A Hytte of Their Own
Thanks to Pat’s long career in the diplomatic corps, she and her husband Darryl have lived in many different countries and experienced a wide variety of housing types. In Norway, they became enchanted with hytter, the small cabins in the woods that every Norwegian family seemed to own. While renting these cabins for weekend getaways, Pat and Darryl found that they liked living remotely in the woods and decided to pursue this lifestyle in the U.S. for their retirement.
As with many Unity clients, they learned of Unity through Bensonwood, our sibling company. Long a fan of old barns, Darryl had seen Unity founder Tedd Benson on PBS’s This Old House. Pat and Darryl were able to visit Bensonwood and tour the facility in 2007. When Unity was launched in 2012, they were immediately drawn to the contemporary Zum design platform. Much to their delight, they were able to experience a Zum firsthand when we assembled one on the trade show floor at the 2015 Greenbuild Conference in Washington, D.C.
It was easy for Darryl and Pat to picture living in a Zum in the countryside; all they had to do was find a suitable building lot. That turned out to be a lovely property on a gravel road in Barnard, VT. Siting the home at the top of the gently sloping field with exposure to the south and west resulted in wonderful views from the Zum’s large windows, and it works well for the PV panels on the roof of the garage.
See how we assembled a Zum in less than three days at Greenbuild 2015!
Design Decisions and Reassuring Support
Pat and Darryl appreciated the support that they received from Unity during the preconstruction phase. Refining the design and deciding on the various finishes and fixtures took time and energy, and could at times feel overwhelming, but according to these clients, Unity provided welcome clarity, reassurance, and patience.
Were Pat and Darryl able to have everything they wanted in their new home? No, but that’s typical as clients weigh the pros and cons of various options. For example, they thought they had to have a wood-burning fireplace in their hytte, but after we explained the various potential issues with fireplaces in high-performance homes—they require a large, difficult-to-seal hole in the building envelope, it can be hard to get them to draw properly, and maintaining consistent interior temperatures can be challenging—Pat and Darryl opted for a propane-fired heating stove instead (readily available in the U.S., but made in Norway). They’re pleased with the stove’s ease-of-use, and they don’t miss dealing with firewood.
A Well-Oiled Machine
The assembly of their home on site was one of the highlights of Pat and Darryl’s experience with Unity. They spent several days sitting under a pop-up canopy tent at the edge of their field, watching the crew work. Here’s how they described it:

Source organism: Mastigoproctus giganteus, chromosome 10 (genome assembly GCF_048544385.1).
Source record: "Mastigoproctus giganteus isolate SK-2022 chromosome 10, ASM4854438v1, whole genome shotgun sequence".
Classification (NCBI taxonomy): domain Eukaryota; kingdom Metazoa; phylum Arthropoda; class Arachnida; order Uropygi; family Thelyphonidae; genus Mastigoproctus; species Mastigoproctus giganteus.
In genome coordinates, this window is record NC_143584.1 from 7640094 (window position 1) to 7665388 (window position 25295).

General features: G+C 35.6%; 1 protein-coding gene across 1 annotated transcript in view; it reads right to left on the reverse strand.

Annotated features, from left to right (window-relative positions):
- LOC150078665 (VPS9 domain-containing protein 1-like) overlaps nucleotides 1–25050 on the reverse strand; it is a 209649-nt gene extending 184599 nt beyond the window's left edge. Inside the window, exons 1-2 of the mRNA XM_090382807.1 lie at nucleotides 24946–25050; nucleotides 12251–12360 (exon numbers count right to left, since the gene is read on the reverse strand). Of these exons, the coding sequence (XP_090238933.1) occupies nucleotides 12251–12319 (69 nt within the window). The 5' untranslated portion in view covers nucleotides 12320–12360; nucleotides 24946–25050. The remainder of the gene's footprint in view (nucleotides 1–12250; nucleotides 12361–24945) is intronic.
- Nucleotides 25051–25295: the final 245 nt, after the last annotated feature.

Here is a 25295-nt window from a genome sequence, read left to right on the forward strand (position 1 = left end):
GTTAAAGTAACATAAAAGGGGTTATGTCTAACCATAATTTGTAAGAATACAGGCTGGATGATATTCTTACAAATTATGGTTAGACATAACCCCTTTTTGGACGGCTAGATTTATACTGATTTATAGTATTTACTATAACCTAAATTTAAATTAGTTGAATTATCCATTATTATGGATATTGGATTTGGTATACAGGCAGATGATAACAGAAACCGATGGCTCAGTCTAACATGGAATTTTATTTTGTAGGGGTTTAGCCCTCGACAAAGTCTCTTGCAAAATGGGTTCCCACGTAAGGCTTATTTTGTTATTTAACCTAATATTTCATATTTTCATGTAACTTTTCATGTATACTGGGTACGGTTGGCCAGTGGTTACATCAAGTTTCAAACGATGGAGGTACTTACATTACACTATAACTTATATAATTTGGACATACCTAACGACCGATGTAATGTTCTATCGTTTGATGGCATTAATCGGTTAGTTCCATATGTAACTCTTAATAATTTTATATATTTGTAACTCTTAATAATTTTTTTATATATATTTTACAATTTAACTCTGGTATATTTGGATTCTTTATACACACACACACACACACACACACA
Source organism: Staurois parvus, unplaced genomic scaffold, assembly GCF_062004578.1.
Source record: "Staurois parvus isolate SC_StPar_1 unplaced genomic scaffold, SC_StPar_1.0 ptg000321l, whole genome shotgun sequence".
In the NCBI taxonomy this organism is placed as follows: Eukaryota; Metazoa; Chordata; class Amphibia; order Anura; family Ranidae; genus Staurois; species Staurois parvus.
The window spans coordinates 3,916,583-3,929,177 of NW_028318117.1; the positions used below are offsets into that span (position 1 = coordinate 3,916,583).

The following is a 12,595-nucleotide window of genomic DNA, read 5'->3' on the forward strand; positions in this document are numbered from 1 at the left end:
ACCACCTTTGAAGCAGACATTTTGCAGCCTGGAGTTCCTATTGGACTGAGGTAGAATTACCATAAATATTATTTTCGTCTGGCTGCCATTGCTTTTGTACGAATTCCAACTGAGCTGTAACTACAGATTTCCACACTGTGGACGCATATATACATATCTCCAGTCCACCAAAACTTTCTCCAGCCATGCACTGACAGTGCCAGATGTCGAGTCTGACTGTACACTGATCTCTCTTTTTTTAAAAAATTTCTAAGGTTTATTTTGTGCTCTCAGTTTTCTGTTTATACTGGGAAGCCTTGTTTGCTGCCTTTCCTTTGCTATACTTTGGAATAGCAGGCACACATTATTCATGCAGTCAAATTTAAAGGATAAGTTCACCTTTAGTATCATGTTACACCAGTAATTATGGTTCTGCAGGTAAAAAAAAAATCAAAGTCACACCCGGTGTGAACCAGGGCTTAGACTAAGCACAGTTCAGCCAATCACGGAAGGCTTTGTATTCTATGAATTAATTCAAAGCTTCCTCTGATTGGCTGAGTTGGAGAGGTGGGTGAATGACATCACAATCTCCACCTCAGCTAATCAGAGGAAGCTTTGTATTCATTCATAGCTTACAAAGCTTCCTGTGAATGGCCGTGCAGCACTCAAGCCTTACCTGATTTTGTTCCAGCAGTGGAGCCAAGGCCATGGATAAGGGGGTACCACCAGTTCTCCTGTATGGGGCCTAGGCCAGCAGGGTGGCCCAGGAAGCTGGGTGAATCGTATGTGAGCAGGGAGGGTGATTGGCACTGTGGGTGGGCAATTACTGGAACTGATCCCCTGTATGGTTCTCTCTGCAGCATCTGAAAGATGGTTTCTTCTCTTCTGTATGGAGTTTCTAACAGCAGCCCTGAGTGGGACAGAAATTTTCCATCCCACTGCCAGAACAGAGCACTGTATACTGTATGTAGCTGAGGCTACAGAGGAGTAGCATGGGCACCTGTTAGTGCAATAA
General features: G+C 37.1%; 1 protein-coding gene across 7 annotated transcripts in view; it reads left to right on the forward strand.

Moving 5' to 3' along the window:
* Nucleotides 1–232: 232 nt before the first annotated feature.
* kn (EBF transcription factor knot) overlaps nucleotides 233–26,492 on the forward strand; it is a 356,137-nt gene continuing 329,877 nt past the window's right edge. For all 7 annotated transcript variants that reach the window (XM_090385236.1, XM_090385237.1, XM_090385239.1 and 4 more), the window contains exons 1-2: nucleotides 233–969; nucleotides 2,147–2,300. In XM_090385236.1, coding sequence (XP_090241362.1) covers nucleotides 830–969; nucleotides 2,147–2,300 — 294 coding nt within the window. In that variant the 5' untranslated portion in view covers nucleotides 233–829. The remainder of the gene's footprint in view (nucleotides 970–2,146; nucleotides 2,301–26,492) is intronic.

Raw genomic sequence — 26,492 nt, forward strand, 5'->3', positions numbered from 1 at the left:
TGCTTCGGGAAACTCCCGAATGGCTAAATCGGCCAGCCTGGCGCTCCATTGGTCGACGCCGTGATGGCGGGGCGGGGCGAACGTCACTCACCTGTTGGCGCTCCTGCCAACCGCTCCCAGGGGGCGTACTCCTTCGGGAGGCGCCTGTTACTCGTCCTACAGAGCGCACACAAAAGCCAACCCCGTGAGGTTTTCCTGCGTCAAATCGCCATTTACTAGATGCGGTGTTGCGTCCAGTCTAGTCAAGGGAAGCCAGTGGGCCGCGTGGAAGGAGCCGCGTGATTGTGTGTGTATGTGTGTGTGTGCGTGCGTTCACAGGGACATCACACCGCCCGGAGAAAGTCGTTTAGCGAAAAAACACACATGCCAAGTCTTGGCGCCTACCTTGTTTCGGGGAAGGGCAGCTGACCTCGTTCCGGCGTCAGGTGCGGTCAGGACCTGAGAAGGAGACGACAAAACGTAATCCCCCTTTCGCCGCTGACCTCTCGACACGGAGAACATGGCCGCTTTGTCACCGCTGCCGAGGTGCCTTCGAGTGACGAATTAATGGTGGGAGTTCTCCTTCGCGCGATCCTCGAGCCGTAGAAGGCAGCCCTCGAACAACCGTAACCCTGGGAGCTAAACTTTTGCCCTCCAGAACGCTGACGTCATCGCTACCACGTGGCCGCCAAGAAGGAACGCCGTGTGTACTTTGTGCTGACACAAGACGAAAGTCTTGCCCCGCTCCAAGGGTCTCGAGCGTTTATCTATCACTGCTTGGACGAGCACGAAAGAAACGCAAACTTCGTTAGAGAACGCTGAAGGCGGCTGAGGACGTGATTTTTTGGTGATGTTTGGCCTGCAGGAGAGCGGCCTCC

The four workers you had were wonderful! They worked together like a well-oiled machine. Even the crane operator was right there with them. One of them was in charge, providing instructions, and it all just went together very smoothly. The workers anticipated what needed to be done next. Nobody was really rushing, but a lot got done in a hurry! After three days, most of the house had been erected, and on the fourth day they were putting trusses and sheathing on the roof of the garage.
Pat and Darryl also had compliments for the project manager who always took their calls, the site supervisor who was on top of all processes and still took the time to explain details to them, the subcontractors and the carpenters who finished the exterior and interior of their home.
Total Living Area: 1778 SF
Exterior Deck: 144 SF
2-Car Garage: 528 SF
Wall Insulation: R-35 cellulose
Roof Insulation: R-51 cellulose
Foundation Insulation: R-15 rigid foam
Windows: Triple-glazed European style tilt/turn
Air Tightness: 0.59 ACH50
Heating/Cooling: Air source heat pump (Mitsubishi)
Ventilation: Energy recovery ventilator (Minotair)
Water Heater: Heat pump water heater (Rheem)
We typically try to follow up with clients after construction is complete to confirm that the home is functioning as expected, to learn what went well, and to discuss opportunities for improvement. Pat and Darryl had several suggestions relating to our process and the finished home.
Pat, who is not tall, was surprised at the height of the window above the kitchen sink. Unity’s standard height minimizes interference of the in-swinging window with the kitchen faucet, but Pat said she would have preferred to deal with the interference, in exchange for a better view from that window. She suggested that a discussion concerning special needs be held early in the planning process.
Pat and Darryl suggested that we pay closer attention in the design phase to rain and snow runoff from the roof. We added snow guards and kickout flashing to the home after it was complete, but should have planned for these during the design phase.
They also found that Unity’s European style tilt-turn windows don’t lend themselves easily to window treatments that are commonly available. Pat and Darryl eventually located a window treatment designer in Hanover, NH who came up with the perfect shades for this type of window.
Despite these challenges, Pat and Darryl’s overall experience working with Unity was very positive, and they are thrilled to have their own hytte in the woods of Vermont.
The Unity carpenters who worked on finishing the house were magicians – they really were! Whenever an issue came up, they were always able to find creative solutions.